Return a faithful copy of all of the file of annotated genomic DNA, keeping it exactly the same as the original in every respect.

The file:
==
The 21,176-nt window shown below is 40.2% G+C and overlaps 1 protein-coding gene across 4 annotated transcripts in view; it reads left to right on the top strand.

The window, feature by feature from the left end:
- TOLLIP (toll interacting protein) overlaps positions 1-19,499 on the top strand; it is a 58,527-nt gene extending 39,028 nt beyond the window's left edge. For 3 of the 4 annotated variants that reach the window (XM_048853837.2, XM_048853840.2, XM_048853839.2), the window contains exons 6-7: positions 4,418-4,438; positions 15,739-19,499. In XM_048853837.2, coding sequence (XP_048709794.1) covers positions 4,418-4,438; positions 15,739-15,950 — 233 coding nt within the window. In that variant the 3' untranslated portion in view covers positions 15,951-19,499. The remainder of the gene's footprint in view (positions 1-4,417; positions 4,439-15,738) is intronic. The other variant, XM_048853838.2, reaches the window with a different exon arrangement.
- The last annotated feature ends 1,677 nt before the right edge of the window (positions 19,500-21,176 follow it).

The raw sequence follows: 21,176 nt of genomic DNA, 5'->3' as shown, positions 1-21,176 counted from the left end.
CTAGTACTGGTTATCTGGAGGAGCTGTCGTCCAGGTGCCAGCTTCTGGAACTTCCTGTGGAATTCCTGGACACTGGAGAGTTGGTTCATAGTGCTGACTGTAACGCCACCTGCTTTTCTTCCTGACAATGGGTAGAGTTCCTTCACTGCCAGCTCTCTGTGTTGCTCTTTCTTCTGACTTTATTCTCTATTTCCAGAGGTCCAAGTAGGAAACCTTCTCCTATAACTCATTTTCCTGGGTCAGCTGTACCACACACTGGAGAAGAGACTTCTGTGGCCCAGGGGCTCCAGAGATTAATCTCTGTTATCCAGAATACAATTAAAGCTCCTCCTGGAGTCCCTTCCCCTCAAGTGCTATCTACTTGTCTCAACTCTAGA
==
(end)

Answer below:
The 21,176-nt window shown below is 40.2% G+C and overlaps 1 protein-coding gene across 4 annotated transcripts in view; it reads left to right on the top strand.

The window, feature by feature from the left end:
- TOLLIP (toll interacting protein) overlaps positions 1-19,499 on the top strand; it is a 58,527-nt gene extending 39,028 nt beyond the window's left edge. For 3 of the 4 annotated variants that reach the window (XM_048853837.2, XM_048853840.2, XM_048853839.2), the window contains exons 6-7: positions 4,418-4,438; positions 15,739-19,499. In XM_048853837.2, coding sequence (XP_048709794.1) covers positions 4,418-4,438; positions 15,739-15,950 — 233 coding nt within the window. In that variant the 3' untranslated portion in view covers positions 15,951-19,499. The remainder of the gene's footprint in view (positions 1-4,417; positions 4,439-15,738) is intronic. The other variant, XM_048853838.2, reaches the window with a different exon arrangement.
- The last annotated feature ends 1,677 nt before the right edge of the window (positions 19,500-21,176 follow it).

The raw sequence follows: 21,176 nt of genomic DNA, 5'->3' as shown, positions 1-21,176 counted from the left end.
CTAGTACTGGTTATCTGGAGGAGCTGTCGTCCAGGTGCCAGCTTCTGGAACTTCCTGTGGAATTCCTGGACACTGGAGAGTTGGTTCATAGTGCTGACTGTAACGCCACCTGCTTTTCTTCCTGACAATGGGTAGAGTTCCTTCACTGCCAGCTCTCTGTGTTGCTCTTTCTTCTGACTTTATTCTCTATTTCCAGAGGTCCAAGTAGGAAACCTTCTCCTATAACTCATTTTCCTGGGTCAGCTGTACCACACACTGGAGAAGAGACTTCTGTGGCCCAGGGGCTCCAGAGATTAATCTCTGTTATCCAGAATACAATTAAAGCTCCTCCTGGAGTCCCTTCCCCTCAAGTGCTATCTACTTGTCTCAACTCTAGA